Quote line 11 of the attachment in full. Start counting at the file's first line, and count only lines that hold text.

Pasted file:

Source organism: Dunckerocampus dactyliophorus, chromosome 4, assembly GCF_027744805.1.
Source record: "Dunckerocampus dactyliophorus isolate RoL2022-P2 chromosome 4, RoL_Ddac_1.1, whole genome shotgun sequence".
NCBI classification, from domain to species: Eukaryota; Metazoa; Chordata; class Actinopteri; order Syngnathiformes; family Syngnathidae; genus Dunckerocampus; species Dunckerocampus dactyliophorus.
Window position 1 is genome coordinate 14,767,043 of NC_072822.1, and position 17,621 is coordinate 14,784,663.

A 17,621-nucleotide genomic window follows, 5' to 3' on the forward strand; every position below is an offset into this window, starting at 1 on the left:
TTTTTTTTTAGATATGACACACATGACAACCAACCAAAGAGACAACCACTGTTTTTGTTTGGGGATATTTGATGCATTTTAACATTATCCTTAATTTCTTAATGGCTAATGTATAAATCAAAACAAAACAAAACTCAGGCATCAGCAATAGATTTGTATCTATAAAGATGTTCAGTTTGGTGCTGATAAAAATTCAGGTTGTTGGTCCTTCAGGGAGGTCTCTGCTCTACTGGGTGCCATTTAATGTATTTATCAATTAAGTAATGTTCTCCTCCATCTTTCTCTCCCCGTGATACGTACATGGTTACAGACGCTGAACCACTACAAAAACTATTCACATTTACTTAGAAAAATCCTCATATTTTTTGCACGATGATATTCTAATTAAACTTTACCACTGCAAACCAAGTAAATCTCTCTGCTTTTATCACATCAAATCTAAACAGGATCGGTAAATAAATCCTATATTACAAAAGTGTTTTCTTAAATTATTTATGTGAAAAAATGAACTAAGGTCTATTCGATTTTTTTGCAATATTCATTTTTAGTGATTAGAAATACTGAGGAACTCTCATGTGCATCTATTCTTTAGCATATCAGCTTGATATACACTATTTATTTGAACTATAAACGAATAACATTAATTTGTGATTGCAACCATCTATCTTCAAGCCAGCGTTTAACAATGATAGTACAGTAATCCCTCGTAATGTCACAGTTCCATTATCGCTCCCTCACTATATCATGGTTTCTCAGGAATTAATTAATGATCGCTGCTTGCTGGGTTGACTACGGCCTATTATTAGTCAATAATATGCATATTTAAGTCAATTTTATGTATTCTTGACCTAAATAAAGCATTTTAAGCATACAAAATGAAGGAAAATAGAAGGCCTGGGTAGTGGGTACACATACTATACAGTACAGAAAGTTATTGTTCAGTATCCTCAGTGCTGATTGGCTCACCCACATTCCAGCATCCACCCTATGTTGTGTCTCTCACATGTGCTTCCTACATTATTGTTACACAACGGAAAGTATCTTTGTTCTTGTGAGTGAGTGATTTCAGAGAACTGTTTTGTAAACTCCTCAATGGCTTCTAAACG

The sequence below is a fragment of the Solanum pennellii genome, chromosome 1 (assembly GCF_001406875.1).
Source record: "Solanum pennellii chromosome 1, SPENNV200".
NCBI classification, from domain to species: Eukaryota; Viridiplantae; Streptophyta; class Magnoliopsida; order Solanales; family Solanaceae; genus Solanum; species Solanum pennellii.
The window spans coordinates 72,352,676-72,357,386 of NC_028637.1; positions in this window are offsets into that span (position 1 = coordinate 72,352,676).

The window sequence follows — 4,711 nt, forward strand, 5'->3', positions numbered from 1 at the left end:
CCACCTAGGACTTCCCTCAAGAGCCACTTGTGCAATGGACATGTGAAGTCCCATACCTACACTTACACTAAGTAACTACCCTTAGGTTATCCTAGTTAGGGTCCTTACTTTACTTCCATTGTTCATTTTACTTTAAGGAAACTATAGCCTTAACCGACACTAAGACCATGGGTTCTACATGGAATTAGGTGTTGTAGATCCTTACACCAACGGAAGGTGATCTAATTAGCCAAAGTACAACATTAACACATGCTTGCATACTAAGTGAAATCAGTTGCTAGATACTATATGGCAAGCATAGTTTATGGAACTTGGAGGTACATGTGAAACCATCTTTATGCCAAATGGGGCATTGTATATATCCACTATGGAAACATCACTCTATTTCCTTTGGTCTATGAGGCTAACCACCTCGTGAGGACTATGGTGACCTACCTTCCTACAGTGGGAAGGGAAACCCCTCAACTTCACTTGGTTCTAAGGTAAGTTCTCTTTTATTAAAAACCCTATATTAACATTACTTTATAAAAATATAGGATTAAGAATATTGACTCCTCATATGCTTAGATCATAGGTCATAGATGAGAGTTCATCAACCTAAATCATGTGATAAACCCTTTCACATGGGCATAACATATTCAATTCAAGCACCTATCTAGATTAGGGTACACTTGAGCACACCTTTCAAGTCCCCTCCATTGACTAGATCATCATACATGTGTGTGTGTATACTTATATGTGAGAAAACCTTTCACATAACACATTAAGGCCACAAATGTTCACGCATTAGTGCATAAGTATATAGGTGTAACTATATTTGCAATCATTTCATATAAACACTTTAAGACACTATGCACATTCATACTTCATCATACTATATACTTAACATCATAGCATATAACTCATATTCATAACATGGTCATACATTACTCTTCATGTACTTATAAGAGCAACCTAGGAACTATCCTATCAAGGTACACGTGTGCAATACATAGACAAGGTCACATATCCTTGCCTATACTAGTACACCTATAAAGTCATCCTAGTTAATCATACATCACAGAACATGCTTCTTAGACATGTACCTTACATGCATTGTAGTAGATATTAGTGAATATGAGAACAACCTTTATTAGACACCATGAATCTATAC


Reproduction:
The window sequence follows — 4,711 nt, forward strand, 5'->3', positions numbered from 1 at the left end: